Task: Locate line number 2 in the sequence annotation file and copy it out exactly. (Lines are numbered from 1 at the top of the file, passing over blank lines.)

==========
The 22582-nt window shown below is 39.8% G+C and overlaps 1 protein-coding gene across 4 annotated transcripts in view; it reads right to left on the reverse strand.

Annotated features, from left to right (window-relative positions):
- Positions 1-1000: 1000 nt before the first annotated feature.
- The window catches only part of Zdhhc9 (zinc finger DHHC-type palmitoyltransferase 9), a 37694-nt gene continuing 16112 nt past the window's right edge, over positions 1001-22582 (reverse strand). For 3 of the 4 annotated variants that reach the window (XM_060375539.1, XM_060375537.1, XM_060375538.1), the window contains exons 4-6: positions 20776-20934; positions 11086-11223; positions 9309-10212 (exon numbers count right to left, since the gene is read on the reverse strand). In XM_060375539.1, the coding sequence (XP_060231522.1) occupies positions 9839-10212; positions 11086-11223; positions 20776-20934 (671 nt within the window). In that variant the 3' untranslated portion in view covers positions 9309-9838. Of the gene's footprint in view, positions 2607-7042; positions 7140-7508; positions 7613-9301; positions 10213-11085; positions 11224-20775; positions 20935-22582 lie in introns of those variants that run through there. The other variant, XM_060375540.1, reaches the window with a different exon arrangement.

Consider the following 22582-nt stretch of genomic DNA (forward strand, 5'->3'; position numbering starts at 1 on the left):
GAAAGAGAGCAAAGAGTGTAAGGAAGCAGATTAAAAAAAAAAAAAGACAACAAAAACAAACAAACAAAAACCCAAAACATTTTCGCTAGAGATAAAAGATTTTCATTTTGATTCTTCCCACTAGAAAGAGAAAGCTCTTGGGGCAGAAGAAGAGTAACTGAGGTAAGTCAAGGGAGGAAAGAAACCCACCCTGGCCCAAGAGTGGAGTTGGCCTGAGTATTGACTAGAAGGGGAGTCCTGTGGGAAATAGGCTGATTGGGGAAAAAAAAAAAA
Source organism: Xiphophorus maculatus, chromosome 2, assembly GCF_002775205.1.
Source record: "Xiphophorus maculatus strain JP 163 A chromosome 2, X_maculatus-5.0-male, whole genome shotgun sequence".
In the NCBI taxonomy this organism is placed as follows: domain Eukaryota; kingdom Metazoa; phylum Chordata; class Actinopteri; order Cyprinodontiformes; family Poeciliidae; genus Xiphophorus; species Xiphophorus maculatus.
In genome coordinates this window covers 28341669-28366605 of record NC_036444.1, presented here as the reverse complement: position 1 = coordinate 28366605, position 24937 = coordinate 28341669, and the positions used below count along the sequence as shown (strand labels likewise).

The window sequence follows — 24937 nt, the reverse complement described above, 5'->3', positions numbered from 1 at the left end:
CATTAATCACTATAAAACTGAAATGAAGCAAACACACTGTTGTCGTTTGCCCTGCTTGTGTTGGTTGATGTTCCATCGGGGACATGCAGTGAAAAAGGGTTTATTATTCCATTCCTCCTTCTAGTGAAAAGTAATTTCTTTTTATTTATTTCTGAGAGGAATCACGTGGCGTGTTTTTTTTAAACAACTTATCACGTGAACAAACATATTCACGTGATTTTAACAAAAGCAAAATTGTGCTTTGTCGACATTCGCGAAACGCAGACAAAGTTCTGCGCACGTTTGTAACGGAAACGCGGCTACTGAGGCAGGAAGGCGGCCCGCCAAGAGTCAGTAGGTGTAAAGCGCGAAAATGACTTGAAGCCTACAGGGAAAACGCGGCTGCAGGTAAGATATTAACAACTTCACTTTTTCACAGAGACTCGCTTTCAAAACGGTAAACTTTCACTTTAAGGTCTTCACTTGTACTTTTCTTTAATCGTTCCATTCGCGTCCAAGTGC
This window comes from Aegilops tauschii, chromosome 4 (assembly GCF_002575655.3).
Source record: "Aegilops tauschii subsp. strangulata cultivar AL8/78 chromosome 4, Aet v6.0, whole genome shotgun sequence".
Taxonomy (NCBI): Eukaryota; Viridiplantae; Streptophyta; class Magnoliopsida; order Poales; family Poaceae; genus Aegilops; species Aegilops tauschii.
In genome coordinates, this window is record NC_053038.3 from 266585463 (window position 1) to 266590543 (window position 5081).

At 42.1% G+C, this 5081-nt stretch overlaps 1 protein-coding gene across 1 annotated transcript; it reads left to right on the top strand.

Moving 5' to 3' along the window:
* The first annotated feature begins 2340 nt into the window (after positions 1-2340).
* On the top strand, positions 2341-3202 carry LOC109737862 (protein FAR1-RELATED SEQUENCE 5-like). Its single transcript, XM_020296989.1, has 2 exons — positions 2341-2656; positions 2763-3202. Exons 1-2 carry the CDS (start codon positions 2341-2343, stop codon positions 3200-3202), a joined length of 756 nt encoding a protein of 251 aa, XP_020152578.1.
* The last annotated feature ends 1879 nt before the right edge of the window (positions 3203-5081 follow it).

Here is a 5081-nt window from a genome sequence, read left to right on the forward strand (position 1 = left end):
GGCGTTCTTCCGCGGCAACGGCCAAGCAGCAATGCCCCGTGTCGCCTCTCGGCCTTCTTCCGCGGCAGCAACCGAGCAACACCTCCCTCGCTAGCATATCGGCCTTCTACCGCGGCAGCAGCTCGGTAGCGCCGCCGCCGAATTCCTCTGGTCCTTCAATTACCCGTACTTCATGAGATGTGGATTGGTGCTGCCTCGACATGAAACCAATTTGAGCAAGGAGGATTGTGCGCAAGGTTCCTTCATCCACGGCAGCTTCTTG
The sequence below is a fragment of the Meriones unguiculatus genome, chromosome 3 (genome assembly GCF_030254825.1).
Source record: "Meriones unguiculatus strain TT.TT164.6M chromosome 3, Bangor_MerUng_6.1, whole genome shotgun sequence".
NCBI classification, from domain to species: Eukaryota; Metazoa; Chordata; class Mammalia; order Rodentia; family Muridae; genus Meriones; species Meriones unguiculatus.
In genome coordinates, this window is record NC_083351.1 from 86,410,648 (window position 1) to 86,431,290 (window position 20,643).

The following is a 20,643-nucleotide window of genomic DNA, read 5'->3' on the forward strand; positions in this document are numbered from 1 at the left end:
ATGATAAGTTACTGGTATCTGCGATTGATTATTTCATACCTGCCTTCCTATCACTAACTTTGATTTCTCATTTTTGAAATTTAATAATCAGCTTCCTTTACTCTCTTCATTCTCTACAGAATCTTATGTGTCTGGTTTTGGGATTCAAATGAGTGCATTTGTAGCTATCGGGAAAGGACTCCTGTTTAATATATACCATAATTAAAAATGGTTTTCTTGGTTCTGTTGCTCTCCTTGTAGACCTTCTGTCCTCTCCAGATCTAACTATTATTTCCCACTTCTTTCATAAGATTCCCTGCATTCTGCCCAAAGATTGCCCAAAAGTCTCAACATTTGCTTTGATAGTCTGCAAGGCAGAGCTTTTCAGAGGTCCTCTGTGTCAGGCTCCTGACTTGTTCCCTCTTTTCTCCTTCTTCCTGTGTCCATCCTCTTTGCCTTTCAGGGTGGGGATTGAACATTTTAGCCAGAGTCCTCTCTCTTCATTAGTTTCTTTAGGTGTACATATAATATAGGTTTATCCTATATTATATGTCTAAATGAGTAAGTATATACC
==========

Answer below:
Annotated features, from left to right (window-relative positions):